Role of host-encoded proteins in restriction of retroviral integration
- 1 Department of Microbiology, Yong Loo Lin School of Medicine, National University of Singapore, Singapore
- 2 Department of Mammalian Regulatory Network, Graduate School of Biostudies, Kyoto University, Japan
In retroviral infections, a copy of the viral DNA is first synthesized from genomic RNA by reverse transcription and subsequently integrated into host chromatin. This integration step, executed by the viral enzyme integrase (IN), is one of the hallmarks of retroviral infection. Although an obligate role for IN in retroviral integration has been clearly defined by numerous biochemical analysis of its recombinant protein and genetic analysis of the viral IN gene, several host cellular proteins have also been implicated as key factors involved in the integration step during viral replication. Although studies on integration cofactors have mostly emphasized factors that aid the integration process either through direct or indirect association with IN, it has become apparent that host cells may also harbor proteins that act as inhibitors of retroviral integration. Intriguingly, some of these inhibitory proteins appear to hamper the integration process via posttranslational modifications of the components of the preintegration complex including IN. A better understanding of the molecular mechanisms leading to the inhibition of integration will provide us with clues for the development of new strategies for treating retroviral infections. In this review, we draw attention to recent insights regarding potential host cellular factors that restrict integration, and illustrate how these inhibitory effects are achieved.
After entry into a target host cell, retroviruses carry out reverse transcription for the synthesis of double-stranded DNA from their RNA genome in a complex derived from the viral core. Subsequently, the newly synthesized viral DNA remains associated with viral and cellular proteins and forms a high-ordered nucleoprotein complex called the preintegration complex (PIC). The PIC guides nuclear entry and the subsequent integration process of the viral DNA genome (Suzuki and Craigie, 2007). The viral DNA that is integrated into chromosomal DNA, termed the provirus, acts as a template for the efficient transcription of viral RNA and ensures the equal segregation of genetic material to daughter cells upon division. Once established, proviruses cannot be distinguished or excised from the cellular genomic DNA of infected cells. Therefore, integration occupies an important place not only in viral replication but also in the treatment of retroviral infectious diseases (Lewinski and Bushman, 2005).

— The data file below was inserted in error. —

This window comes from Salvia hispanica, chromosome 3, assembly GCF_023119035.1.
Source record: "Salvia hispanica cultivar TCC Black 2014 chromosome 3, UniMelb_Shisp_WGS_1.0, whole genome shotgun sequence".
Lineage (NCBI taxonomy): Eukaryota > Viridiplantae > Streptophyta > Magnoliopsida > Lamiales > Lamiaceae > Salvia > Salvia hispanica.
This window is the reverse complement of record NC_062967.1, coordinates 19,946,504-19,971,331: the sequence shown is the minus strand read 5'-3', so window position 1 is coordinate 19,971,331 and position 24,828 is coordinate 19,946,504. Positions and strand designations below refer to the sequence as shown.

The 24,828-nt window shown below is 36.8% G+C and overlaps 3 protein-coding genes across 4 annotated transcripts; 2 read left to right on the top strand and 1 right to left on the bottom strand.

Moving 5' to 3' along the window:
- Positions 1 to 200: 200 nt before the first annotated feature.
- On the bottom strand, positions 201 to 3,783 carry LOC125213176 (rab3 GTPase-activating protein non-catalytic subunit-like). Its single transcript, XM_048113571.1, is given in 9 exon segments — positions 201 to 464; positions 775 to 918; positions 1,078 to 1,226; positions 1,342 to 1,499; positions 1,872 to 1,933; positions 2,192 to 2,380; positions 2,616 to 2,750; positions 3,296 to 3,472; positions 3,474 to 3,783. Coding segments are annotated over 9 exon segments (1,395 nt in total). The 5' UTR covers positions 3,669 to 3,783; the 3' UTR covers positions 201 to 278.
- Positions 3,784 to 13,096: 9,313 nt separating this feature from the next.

The viral enzyme catalyzing the integration is integrase (IN). As shall be shown, the chemical mechanism of the integration reaction has been elucidated by biochemical studies using oligonucleotide DNA substrates and purified IN protein produced by the Escherichia coli system (Bushman et al., 1990; Craigie et al., 1990; Katz et al., 1990; Sherman and Fyfe, 1990). These studies indicate that IN alone can carry out the DNA breakage and joining reactions during integration (Engelman, 2003; Turlure et al., 2004). However, the reaction by recombinant IN lacks the full fidelity of DNA integration observed in virus-infected cells. In contrast, PICs extracted from infected cells efficiently insert both viral DNA ends into a target DNA in a concerted manner in vitro, a hallmark of the integration reaction in vivo, indicating that the PIC harbors additional factors essential for the authentic integration in cells (Fujiwara and Mizuuchi, 1988; Bowerman et al., 1989; Brown et al., 1989; Farnet and Haseltine, 1990; Turlure et al., 2004). Indeed, a number of cellular proteins have since been identified as co-factors of retroviral IN and PICs (Turlure et al., 2004; Al-Mawsawi and Neamati, 2007).